If you (the plaintiff) fail to appear for your hearing, the case will be dismissed. If the defendant fails to appear, a default judgment will be entered in your favor. The court will prepare the appropriate judgment. Both parties in these instances would have the right to file a motion to set aside the dismissal/default judgment within 21 days from the date the dismissal or the default judgment is signed. Visit the Small Claims Forms Page and download theMotion and Affidavit to Set Aside Default (Civil) - MC99 form. If the motion is granted, a trial date could occur immediately following the outcome of the motion or a new trial date may be held.
If the lawsuit is settled before the hearing date, you must prepare a carbon pack "dismissal" form or four (4) copies of the form and submit the completed form to the court before the hearing date or submit a statement in writing to the court before the hearing date advising the court that the case has been settled and the hearing is not necessary. Go the Small Claims Forms Page and download theVoluntary Dismissal - MC09 form.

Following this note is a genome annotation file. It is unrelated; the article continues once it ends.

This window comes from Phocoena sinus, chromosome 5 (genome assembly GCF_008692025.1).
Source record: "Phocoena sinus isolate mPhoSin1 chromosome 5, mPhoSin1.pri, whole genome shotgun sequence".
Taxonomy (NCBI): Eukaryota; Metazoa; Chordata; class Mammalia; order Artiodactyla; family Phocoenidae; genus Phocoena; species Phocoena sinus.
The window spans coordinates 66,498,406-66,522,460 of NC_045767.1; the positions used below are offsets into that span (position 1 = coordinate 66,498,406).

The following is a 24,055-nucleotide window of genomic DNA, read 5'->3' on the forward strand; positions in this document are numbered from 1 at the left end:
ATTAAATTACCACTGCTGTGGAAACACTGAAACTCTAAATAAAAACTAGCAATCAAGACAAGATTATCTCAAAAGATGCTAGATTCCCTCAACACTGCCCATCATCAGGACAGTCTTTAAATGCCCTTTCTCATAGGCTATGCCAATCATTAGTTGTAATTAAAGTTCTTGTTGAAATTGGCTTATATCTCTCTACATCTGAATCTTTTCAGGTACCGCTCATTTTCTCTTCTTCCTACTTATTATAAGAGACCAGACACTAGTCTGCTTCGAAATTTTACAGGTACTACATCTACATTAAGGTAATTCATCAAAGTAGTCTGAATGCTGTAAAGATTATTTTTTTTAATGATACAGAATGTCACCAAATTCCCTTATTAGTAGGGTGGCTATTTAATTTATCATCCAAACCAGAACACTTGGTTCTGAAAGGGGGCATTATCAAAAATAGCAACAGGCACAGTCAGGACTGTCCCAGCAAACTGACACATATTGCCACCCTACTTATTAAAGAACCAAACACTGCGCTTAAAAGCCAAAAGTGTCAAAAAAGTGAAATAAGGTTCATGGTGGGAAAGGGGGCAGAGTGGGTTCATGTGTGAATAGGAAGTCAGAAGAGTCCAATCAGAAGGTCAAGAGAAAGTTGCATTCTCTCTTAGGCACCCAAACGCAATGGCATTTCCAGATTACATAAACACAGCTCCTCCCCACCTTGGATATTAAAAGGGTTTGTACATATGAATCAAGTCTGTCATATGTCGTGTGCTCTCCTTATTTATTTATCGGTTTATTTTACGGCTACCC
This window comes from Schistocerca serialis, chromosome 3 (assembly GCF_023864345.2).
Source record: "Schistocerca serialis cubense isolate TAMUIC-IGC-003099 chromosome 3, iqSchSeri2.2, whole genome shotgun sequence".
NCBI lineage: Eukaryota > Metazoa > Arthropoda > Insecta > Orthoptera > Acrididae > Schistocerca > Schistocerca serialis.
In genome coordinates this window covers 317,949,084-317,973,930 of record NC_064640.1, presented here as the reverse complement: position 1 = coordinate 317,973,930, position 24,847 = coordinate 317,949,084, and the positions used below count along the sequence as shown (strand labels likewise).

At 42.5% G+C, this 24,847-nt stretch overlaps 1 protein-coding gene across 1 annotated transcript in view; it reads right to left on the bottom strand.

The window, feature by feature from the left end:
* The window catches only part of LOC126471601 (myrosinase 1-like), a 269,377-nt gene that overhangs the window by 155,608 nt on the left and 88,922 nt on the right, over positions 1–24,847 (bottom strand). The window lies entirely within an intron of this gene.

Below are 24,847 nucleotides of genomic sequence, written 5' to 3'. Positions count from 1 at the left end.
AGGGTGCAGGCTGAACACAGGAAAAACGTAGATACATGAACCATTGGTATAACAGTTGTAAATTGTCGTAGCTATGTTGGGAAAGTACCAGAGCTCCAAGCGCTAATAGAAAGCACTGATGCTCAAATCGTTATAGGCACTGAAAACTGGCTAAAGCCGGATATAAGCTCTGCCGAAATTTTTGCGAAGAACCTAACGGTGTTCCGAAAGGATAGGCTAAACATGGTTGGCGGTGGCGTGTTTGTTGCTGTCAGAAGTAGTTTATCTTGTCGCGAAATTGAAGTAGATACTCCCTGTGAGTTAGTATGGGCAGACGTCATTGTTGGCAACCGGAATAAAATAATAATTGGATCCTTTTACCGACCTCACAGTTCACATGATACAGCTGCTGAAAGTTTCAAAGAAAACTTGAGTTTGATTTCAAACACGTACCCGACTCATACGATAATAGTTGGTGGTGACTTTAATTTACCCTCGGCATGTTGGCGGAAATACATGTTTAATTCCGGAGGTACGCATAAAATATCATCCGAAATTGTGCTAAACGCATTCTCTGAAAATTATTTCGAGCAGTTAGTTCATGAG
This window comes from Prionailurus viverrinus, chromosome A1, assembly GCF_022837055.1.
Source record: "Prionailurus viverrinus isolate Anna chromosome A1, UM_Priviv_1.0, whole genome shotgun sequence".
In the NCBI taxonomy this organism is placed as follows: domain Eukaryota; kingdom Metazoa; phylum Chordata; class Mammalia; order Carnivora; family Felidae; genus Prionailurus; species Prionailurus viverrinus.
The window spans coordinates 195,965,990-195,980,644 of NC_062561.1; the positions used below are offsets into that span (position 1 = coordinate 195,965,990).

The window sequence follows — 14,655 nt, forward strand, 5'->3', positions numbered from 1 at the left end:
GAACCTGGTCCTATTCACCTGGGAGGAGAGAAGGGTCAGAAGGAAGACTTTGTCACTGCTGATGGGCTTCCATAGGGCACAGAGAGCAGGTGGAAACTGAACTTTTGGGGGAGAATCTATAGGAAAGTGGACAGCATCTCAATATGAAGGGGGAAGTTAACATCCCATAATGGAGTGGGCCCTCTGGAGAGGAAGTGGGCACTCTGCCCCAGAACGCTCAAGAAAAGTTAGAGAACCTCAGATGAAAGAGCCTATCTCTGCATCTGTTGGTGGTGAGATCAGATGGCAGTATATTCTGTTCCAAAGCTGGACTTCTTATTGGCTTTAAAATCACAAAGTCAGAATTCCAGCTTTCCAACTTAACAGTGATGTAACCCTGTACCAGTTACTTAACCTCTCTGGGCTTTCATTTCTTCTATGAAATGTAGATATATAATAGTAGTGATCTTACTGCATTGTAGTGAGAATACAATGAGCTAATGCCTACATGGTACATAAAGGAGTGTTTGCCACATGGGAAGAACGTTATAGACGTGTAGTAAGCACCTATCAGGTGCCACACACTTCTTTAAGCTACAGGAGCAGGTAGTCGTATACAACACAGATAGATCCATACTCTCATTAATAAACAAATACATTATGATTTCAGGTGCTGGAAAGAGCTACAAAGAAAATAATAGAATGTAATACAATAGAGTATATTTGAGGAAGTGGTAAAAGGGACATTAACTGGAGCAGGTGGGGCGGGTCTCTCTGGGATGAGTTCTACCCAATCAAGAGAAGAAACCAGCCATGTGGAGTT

How long is a Small Claims Judgment valid?
A small claims judgment is valid for six (6) years from date of entry.
What do I have to file with the court when the judgment is paid in full?
When you are paid in full, you must complete a satisfaction of judgment form and send it into the court. This form can be found on our Small Claims Forms Page and download theCertificate of Satisfied Judgment - MC 17 form.
This information attempts to explain the procedures for filing a small claims case. Clerks at the courts will be happy to assist you in the processing of your claim, but they are not attorneys, and cannot give out legal advice.
If you require special accommodations to use the court because of disabilities, please contact the court immediately to make arrangements.